Letters to the editor

2014-02-26T00:00:00Z Letters to the editor Arizona Daily Star
February 26, 2014 12:00 am

Brewer shouldn’t need convincing

Re: the Feb. 25 article “Brewer gets ‘religious-freedom’ bill.”

I am pleased the support of SB 1062 is dwindling in light of several legislators now reversing their stand as well as the business community saying, “Enough already.” But I am disappointed the legislators and governor need the business leaders to convince them a piece of legislation is bad for business and continues the negative view of Arizona after the passage of SB 1070.

This bill is wrong for so many other reasons which didn’t seem to convince the Republicans to not pass it. Along with the discriminatory and human-rights issues, it is a biased view of religion held by the sponsors.

Hopefully, civil rights and a sense of justice would persuade legislators to stop introducing these bills sponsored by conservative groups like the Center for Arizona Policy.

John Kautz

Retired clergy, Tucson

SB 1062’s supporters are the real victims

Re: the Feb. 24 article “Pressure grows for veto of SB 1062.”

Based on the letters printed it appears the Star is against a law that is intended to protect the religious rights of the many against the threats and intimidation of the few.

This bill is about your perspective. If you support “gays,” then you are opposed to the bill. If you do not support “gays,” then you are denigrated as a bad person because your rights and opinions do not matter, your freedoms are being violated.

I fail to understand the need of “gays” to identify situations and turn a molehill into a mountain. The customer selects the business and can select another if the business does not want to fulfill the request. There are always other options and the only thing hurt is the thin skin of the “gay.” Why not simply find a business that wants to provide the service?

Are “gays” trying to force everyone to accept their lifestyle without regard the rights of others? Seems like it.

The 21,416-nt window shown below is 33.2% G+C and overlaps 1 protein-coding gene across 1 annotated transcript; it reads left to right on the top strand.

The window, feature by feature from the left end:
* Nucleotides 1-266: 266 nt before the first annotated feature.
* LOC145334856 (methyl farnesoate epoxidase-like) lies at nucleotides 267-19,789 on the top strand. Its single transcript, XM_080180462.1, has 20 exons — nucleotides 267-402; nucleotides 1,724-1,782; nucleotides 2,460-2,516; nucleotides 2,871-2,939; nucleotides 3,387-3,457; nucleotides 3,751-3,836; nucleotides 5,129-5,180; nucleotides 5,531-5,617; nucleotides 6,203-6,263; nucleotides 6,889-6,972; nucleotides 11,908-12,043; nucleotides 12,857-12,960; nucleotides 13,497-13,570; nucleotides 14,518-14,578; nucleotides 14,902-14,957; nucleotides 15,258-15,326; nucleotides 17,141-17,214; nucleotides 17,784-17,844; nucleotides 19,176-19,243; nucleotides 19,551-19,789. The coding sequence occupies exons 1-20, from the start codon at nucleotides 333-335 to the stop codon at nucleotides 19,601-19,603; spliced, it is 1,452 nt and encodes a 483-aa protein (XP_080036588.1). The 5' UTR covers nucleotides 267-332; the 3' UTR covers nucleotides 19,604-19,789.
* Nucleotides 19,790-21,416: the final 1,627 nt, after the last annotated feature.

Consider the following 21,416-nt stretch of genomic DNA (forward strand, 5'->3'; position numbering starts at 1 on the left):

LH Hancock

Accountant, Tucson

Good for you, but some have been burned

Re: the Feb. 19 letter to the editor “Obamacare works great for me.”

After reading the letter praising Obamacare, I had to wonder how much of a subsidy the letter writer received. It’s really funny that everybody I know (working folks) that had health care they were happy with and were canceled came up on the short end of the stick.

One couple I’m familiar with who had “just fine” insurance on their two daughters were forced on to a different policy. It cost almost $100 more a month and has a $13,000 deductible.

Needless to say, for them Obamacare didn’t work. Maybe because they’re a working couple and make enough money to pay for your cheap insurance. I would suggest other people who have been burned by this wonderful plan take the time to respond here.

Jack Dryja

Retired, Tucson

Ukrainians didn’t need guns to toss out leaders

An unarmed populace has brought down the heavily armed government of the Ukraine. So much for the argument that “We the People” need assault weapons to fight our government. Imagine how many more women and men would have died if the protesters had brought guns to the fight. When, as the ’60s anthem goes, will we ever learn?

Eliot Kohen

Retired, Tucson

2 groups pull strings

of Republican majority

Re: the Feb. 21 article “Common Core bad for state, panel says.”

Sen. Al Melvin, R-Tucson, probably had no need to read the state’s Common Core standards. He obviously has been “exposed” to them through the talking points he received from the Goldwater Institute.

This radical laissez-faire organization, along with the theocratic Center for Arizona Policy, provides the marching orders for the Republican majority in the state Legislature.

It’s high time for Arizona’s legislators to represent the interests of their constituents and not those of these divisive far-right organizations.

William Finkelstein

Retired educator, Tucson

Cellphone ban on roads

should apply to all

Re: the Feb. 24 article “Bill to ban cell use by novice drivers advances; texting measures stalled.”

The bills as presented by Rep. Victoria Steele and Sen. Steve Farley banning all cellphone use should be passed, not tabled. Novice drivers are not the only ones who are dangerous texting/driving — we all are. I see this problem every day in my travels. Who are we kidding?

Do we wait until one of our politicians gets killed by a texting driver before we take action? I guarantee if this were to happen, the Legislature would be up in arms. Pass the bill and enforce it!

Walter A. Kniaz

Retired, Tucson

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